From the Trent Walk pottery in Stoke, apparently from the 1960s.
Now free on Archive.org, a 1947 biography of Stoke-on-Trent composer Havergal Brian, Ordeal by Music, from the Oxford University Press.
A name new to me, Walker Scott, oil painting artist of the North West and North Staffordshire.
Charles Dickens visits the Potteries in the early 1850s…
PUTTING up for the night in one of the chiefest towns of Staffordshire, I find it to be by no means a lively town.
I have paced the streets and stared at the houses, and am come back to the blank bow window of the Dodo [Inn]; and the town clocks strike seven. I have my dinner and the waiter clears the table, leaves me by the fire with my pint decanter, and a little thin funnel-shaped wine-glass and a plate of pale biscuits – in themselves engendering desperation.
No book, no newspaper! What am I to do?
The Dodo Inn was actually a lightly disguised name for the Swan in Green inn, Gate St., Stafford. He merely visited a small bit of the Potteries for part of a day, taking the train from Stafford. The tradition obviously started early, of a London journalist spending a few hours here and becoming an ‘instant expert’ on the district, and then writing a ‘knocking’ newspaper article.
I’ve found another three novels set on Stoke-on-Trent.
1) Annie Keary’s children’s novel Sidney Grey: A Tale of School Life (1857), written while raising her children in Trent Vale. Her fiction was well regarded, and the survey book Masterworks of Children’s Literature states the novel was written for her own children and… “dealt with their [north] Staffordshire region and its brick kilns”. The novel was also a “picture of grammar-school life” in the 1850s, with a disabled boy hero. I’m guessing that the school would then have been in Newcastle-under-Lyme, and that the novel drew its impetus from the tensions between school life and life in the brickyards. The Cambridge Guide to Literature in English calls it a “notable children’s book”. For some reason there’s no free copy on either Archive.org, Hathi or Gutenberg.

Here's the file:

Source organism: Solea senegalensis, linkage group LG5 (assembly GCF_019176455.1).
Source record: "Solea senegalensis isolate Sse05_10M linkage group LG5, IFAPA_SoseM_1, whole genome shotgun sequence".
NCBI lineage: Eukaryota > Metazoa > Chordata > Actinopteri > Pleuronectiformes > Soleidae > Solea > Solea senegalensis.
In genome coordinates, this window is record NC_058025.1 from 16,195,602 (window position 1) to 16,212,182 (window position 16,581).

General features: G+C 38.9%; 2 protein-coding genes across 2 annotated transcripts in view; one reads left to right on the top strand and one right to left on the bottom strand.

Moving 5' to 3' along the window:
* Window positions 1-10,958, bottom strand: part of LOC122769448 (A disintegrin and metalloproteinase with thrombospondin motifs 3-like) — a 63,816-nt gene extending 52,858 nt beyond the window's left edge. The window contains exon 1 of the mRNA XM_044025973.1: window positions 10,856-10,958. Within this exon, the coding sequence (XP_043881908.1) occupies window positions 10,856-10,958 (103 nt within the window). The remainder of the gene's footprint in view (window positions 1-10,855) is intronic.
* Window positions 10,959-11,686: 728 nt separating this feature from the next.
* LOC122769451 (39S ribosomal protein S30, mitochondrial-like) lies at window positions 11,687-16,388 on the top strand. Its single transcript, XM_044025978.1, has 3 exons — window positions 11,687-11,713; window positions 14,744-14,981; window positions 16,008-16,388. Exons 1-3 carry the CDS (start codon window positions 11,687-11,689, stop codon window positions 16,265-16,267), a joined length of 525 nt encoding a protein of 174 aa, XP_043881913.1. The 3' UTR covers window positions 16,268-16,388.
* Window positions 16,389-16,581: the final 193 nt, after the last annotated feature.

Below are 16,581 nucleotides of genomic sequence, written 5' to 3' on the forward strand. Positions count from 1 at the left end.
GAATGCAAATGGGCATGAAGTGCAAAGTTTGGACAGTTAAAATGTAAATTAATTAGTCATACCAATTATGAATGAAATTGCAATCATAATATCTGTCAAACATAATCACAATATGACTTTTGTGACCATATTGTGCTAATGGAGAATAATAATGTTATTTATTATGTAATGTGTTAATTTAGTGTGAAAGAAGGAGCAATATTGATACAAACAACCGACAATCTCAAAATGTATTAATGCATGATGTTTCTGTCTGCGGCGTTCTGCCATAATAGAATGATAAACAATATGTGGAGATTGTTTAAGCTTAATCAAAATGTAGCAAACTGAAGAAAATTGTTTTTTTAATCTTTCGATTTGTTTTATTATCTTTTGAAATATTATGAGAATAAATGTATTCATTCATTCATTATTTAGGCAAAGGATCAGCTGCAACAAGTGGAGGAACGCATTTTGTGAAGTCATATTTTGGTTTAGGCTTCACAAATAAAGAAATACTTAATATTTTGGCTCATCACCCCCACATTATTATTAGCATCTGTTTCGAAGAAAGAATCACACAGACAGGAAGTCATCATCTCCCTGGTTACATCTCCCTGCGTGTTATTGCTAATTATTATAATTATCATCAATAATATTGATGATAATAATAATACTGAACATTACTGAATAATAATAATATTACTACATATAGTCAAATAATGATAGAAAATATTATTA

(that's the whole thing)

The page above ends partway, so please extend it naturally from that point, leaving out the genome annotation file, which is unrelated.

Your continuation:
2) Cedric Beardmore‘s Dodd the Potter (1931) has an embossed board cover that “depicts an industrial building with chimneys” according to an unillustrated record page for the V&A collection. The novel is apparently a frank Potteries coming-of-age story with what were — in those days — some titillating aspects. A syndicated review in an Australian newspaper remarked…
“Dodd is an employee at a pottery. So are some of the other people — most of them in fact — and their life story, if it is correctly shown by the author is suggestive of curious social relationships in the well known ‘five towns’.”
Beardmore was a Stoke lad, so it was evidently drawn from life, or perhaps life as he would have liked it to be. Arnold Bennett was the author’s uncle, though the novel was written without Bennett’s help. After the war Beardmore went south and into children’s comics. He wrote at least one Dan Dare story for the famous Eagle comic of the 1950s, but his mainstay was writing Belle of the Ballet for Girl comic (the girls’ equivalent of Eagle).
3) Under the pseudonym ‘Cedric Stokes’ Cedric Beardmore also published a historical novel titled The Staffordshire Assassins (1944), set around Bucknall in the 19th century. The Sydney Morning Herald review stated…
“This strange story of an ancient family and a band of renegade monks depends for its interest upon a macabre atmosphere and psychological abnormalities.”
He wrote many other popular novels, and it’s possible that some of those also draw on his life in Stoke-on-Trent.